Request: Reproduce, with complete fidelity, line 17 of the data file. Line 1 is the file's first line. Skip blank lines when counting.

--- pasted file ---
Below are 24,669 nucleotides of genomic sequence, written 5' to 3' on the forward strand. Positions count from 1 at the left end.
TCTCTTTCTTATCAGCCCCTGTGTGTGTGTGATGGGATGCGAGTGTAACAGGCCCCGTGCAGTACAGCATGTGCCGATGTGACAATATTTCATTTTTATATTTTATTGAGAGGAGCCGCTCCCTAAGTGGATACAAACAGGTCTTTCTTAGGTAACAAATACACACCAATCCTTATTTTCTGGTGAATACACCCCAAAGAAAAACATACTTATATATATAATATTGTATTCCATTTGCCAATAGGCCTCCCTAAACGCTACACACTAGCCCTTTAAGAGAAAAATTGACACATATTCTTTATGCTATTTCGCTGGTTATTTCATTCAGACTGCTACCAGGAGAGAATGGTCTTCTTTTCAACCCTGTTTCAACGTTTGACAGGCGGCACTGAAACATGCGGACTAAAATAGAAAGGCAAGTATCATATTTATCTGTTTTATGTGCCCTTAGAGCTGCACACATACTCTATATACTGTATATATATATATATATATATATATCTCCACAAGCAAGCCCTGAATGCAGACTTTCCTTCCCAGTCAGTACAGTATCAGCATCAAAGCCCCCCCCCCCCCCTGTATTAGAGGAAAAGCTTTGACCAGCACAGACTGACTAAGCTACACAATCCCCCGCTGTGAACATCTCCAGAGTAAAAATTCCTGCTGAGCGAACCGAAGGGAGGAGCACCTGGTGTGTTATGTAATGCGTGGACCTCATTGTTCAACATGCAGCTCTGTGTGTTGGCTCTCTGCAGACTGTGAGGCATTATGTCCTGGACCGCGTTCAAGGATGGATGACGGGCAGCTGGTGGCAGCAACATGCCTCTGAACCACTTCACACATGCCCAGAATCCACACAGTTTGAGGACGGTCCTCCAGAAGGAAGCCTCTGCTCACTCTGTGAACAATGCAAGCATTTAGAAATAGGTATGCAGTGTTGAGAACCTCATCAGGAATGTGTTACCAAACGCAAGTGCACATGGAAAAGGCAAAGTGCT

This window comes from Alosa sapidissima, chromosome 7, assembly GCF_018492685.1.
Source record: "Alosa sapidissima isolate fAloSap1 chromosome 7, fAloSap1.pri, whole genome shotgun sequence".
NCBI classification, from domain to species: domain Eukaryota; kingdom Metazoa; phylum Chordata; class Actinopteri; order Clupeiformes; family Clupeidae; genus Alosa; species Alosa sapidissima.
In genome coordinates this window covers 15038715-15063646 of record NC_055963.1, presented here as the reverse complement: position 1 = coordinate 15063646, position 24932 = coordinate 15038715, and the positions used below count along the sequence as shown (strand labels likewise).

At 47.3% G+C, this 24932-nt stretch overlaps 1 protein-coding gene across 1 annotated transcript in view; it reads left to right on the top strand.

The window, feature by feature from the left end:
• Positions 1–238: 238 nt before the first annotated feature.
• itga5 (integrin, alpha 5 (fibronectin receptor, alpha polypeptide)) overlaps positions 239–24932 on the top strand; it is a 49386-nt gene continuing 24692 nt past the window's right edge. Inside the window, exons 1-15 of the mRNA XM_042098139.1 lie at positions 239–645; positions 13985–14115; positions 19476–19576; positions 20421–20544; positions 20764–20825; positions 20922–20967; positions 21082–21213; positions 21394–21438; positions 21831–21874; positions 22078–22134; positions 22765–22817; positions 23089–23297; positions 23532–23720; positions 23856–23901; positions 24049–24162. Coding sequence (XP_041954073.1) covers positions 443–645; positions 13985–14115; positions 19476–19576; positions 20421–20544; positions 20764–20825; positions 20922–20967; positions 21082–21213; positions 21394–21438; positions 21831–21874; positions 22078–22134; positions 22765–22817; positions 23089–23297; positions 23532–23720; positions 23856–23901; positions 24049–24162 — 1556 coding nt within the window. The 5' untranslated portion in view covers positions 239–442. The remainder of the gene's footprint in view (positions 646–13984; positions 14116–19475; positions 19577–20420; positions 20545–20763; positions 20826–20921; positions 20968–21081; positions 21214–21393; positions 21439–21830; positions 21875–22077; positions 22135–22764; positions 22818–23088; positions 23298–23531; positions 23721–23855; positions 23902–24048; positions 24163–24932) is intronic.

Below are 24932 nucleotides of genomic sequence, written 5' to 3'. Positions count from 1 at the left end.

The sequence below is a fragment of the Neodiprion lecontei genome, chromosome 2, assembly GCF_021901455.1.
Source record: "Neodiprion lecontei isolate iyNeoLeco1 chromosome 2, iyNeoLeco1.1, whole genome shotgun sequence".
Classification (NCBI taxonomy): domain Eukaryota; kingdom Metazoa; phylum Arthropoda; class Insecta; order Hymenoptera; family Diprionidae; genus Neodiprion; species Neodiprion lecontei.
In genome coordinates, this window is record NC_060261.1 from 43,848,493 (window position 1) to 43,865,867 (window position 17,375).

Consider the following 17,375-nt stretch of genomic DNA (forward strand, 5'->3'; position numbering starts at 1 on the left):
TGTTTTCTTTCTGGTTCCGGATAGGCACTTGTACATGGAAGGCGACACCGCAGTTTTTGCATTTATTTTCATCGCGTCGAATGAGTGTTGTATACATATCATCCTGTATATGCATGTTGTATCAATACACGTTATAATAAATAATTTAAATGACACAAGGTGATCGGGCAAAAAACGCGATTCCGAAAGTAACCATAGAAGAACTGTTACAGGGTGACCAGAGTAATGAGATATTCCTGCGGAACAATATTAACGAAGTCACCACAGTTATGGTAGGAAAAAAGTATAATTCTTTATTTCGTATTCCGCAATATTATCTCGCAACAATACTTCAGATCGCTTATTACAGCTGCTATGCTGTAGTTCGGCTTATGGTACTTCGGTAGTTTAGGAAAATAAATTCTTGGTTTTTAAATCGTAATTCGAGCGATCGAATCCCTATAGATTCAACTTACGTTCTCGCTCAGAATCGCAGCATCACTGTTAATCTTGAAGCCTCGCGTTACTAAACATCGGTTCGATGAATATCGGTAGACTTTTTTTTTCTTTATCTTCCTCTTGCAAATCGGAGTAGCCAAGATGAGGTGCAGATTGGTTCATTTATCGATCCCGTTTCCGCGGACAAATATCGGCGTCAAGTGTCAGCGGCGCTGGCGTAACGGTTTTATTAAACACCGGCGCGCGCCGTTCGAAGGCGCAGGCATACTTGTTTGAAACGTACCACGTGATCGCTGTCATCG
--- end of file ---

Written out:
TGTTTTCTTTCTGGTTCCGGATAGGCACTTGTACATGGAAGGCGACACCGCAGTTTTTGCATTTATTTTCATCGCGTCGAATGAGTGTTGTATACATATCATCCTGTATATGCATGTTGTATCAATACACGTTATAATAAATAATTTAAATGACACAAGGTGATCGGGCAAAAAACGCGATTCCGAAAGTAACCATAGAAGAACTGTTACAGGGTGACCAGAGTAATGAGATATTCCTGCGGAACAATATTAACGAAGTCACCACAGTTATGGTAGGAAAAAAGTATAATTCTTTATTTCGTATTCCGCAATATTATCTCGCAACAATACTTCAGATCGCTTATTACAGCTGCTATGCTGTAGTTCGGCTTATGGTACTTCGGTAGTTTAGGAAAATAAATTCTTGGTTTTTAAATCGTAATTCGAGCGATCGAATCCCTATAGATTCAACTTACGTTCTCGCTCAGAATCGCAGCATCACTGTTAATCTTGAAGCCTCGCGTTACTAAACATCGGTTCGATGAATATCGGTAGACTTTTTTTTTCTTTATCTTCCTCTTGCAAATCGGAGTAGCCAAGATGAGGTGCAGATTGGTTCATTTATCGATCCCGTTTCCGCGGACAAATATCGGCGTCAAGTGTCAGCGGCGCTGGCGTAACGGTTTTATTAAACACCGGCGCGCGCCGTTCGAAGGCGCAGGCATACTTGTTTGAAACGTACCACGTGATCGCTGTCATCG